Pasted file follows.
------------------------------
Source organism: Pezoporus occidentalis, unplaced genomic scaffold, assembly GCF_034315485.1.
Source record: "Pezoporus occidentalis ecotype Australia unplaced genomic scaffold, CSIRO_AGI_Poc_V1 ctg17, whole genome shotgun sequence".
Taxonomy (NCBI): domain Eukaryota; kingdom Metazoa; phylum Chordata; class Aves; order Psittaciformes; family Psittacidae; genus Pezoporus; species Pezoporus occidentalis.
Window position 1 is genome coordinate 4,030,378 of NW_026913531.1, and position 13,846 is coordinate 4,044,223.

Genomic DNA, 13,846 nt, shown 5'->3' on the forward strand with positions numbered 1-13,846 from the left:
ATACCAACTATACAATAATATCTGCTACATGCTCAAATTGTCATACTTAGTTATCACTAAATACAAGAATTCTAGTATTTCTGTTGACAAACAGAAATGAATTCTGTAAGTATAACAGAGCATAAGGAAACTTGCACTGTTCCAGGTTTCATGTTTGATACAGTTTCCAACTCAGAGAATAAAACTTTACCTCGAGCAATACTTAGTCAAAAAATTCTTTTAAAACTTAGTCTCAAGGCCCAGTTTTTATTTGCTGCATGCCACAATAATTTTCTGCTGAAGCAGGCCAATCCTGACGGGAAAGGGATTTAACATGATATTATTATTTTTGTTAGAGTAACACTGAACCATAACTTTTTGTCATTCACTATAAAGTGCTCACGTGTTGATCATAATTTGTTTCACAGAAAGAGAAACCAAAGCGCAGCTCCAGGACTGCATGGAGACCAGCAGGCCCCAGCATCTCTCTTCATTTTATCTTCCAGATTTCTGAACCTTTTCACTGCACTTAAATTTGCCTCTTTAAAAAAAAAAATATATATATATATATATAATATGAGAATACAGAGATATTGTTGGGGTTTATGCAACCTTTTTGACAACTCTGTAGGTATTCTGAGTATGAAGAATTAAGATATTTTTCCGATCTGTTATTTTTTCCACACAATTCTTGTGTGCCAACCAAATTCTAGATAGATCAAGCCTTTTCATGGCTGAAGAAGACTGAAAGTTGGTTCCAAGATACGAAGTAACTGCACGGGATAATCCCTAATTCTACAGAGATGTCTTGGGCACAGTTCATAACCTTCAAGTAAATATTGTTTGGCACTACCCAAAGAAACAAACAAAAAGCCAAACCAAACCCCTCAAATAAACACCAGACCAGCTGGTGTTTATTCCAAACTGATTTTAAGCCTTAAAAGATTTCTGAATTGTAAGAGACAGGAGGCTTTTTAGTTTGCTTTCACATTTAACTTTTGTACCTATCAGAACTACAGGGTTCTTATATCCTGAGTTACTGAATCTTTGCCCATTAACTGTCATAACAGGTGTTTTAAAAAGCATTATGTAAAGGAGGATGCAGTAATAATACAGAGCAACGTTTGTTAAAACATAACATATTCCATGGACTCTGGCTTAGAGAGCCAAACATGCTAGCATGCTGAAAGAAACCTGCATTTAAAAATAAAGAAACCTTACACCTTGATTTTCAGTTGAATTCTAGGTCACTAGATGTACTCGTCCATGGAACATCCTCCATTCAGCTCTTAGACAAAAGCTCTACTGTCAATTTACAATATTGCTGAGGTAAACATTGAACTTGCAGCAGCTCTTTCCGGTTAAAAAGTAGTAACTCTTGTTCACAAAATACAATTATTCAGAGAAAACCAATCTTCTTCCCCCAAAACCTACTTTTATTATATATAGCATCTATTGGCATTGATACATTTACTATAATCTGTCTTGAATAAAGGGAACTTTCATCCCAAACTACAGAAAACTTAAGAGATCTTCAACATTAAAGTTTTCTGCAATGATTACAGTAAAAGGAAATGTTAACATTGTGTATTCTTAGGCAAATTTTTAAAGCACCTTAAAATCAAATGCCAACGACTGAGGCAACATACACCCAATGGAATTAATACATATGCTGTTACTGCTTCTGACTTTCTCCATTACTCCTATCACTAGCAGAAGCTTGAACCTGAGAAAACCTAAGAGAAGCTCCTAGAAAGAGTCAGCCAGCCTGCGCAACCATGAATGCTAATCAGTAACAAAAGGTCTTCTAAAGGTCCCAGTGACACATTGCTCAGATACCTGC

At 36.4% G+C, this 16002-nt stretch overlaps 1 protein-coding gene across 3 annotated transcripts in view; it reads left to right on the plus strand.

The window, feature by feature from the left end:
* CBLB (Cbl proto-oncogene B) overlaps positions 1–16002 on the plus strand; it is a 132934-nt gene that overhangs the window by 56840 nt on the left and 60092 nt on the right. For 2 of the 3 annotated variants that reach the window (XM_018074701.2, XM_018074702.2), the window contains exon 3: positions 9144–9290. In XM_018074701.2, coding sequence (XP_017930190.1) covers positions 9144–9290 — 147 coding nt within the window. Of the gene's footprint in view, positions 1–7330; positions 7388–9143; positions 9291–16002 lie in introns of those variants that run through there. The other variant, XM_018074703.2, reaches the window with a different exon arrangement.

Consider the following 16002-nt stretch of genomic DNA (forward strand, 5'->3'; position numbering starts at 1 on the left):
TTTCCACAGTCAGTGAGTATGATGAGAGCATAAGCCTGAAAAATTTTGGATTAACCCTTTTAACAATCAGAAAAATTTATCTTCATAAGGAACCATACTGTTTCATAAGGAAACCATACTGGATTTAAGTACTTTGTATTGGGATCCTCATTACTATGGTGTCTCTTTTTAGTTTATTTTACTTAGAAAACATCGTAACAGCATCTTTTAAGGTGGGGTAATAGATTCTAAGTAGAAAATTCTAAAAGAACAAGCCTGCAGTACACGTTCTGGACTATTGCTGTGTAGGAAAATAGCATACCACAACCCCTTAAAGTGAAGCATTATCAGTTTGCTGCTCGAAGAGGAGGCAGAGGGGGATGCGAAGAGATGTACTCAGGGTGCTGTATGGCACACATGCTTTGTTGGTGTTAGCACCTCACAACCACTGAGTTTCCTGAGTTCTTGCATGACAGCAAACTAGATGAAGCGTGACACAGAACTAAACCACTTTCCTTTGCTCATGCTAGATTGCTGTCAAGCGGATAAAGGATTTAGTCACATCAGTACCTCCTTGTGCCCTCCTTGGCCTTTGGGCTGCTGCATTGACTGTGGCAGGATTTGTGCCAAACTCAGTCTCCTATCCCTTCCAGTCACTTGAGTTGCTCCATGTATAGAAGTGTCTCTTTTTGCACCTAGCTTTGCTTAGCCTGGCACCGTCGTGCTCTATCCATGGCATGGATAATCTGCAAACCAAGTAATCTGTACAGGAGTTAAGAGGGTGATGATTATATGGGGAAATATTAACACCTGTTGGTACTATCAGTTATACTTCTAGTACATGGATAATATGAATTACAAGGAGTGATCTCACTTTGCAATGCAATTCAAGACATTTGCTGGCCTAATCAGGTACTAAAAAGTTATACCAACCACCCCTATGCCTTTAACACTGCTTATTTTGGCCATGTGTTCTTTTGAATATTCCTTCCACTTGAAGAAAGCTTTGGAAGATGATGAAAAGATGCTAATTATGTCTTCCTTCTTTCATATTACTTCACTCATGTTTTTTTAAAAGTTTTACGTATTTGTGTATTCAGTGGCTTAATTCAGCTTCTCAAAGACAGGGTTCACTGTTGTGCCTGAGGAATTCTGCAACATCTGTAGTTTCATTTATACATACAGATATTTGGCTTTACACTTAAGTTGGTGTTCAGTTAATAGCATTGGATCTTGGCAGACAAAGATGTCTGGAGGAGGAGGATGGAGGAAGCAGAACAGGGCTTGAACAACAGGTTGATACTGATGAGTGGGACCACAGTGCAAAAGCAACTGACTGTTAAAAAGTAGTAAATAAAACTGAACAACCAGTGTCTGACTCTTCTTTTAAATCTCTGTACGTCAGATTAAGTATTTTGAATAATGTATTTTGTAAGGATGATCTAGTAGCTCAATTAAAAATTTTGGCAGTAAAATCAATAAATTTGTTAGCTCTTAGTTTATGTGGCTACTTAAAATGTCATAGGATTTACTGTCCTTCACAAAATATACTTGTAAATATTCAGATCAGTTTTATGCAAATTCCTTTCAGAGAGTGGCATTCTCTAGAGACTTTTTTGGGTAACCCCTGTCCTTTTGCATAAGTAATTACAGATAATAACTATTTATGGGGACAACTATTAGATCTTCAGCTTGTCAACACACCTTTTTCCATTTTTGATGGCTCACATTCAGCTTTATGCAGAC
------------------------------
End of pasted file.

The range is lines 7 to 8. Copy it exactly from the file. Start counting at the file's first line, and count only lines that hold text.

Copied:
At 36.4% G+C, this 16002-nt stretch overlaps 1 protein-coding gene across 3 annotated transcripts in view; it reads left to right on the plus strand.

The window, feature by feature from the left end: